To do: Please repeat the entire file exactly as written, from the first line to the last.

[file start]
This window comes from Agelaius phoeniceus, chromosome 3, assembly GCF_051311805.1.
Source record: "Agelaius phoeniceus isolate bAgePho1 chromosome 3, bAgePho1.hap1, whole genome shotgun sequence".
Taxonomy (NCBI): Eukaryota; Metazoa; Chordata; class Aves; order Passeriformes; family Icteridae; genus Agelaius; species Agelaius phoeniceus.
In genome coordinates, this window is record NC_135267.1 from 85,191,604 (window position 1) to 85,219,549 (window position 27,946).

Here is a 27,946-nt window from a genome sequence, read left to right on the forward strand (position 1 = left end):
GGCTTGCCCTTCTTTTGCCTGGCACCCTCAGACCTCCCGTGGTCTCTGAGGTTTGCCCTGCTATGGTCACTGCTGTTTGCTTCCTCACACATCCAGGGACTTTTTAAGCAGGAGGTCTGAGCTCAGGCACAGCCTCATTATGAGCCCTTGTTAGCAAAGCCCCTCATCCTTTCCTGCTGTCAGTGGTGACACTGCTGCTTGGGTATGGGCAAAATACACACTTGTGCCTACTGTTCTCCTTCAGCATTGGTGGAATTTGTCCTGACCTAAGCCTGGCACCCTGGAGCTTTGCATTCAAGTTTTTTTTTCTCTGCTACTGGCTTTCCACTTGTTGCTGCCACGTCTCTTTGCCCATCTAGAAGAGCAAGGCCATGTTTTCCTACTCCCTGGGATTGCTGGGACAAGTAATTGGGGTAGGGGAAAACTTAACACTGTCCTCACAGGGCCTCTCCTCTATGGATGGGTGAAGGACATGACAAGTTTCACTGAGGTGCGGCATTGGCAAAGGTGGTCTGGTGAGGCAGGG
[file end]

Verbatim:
This window comes from Agelaius phoeniceus, chromosome 3, assembly GCF_051311805.1.
Source record: "Agelaius phoeniceus isolate bAgePho1 chromosome 3, bAgePho1.hap1, whole genome shotgun sequence".
Taxonomy (NCBI): Eukaryota; Metazoa; Chordata; class Aves; order Passeriformes; family Icteridae; genus Agelaius; species Agelaius phoeniceus.
In genome coordinates, this window is record NC_135267.1 from 85,191,604 (window position 1) to 85,219,549 (window position 27,946).

Here is a 27,946-nt window from a genome sequence, read left to right on the forward strand (position 1 = left end):
GGCTTGCCCTTCTTTTGCCTGGCACCCTCAGACCTCCCGTGGTCTCTGAGGTTTGCCCTGCTATGGTCACTGCTGTTTGCTTCCTCACACATCCAGGGACTTTTTAAGCAGGAGGTCTGAGCTCAGGCACAGCCTCATTATGAGCCCTTGTTAGCAAAGCCCCTCATCCTTTCCTGCTGTCAGTGGTGACACTGCTGCTTGGGTATGGGCAAAATACACACTTGTGCCTACTGTTCTCCTTCAGCATTGGTGGAATTTGTCCTGACCTAAGCCTGGCACCCTGGAGCTTTGCATTCAAGTTTTTTTTTCTCTGCTACTGGCTTTCCACTTGTTGCTGCCACGTCTCTTTGCCCATCTAGAAGAGCAAGGCCATGTTTTCCTACTCCCTGGGATTGCTGGGACAAGTAATTGGGGTAGGGGAAAACTTAACACTGTCCTCACAGGGCCTCTCCTCTATGGATGGGTGAAGGACATGACAAGTTTCACTGAGGTGCGGCATTGGCAAAGGTGGTCTGGTGAGGCAGGG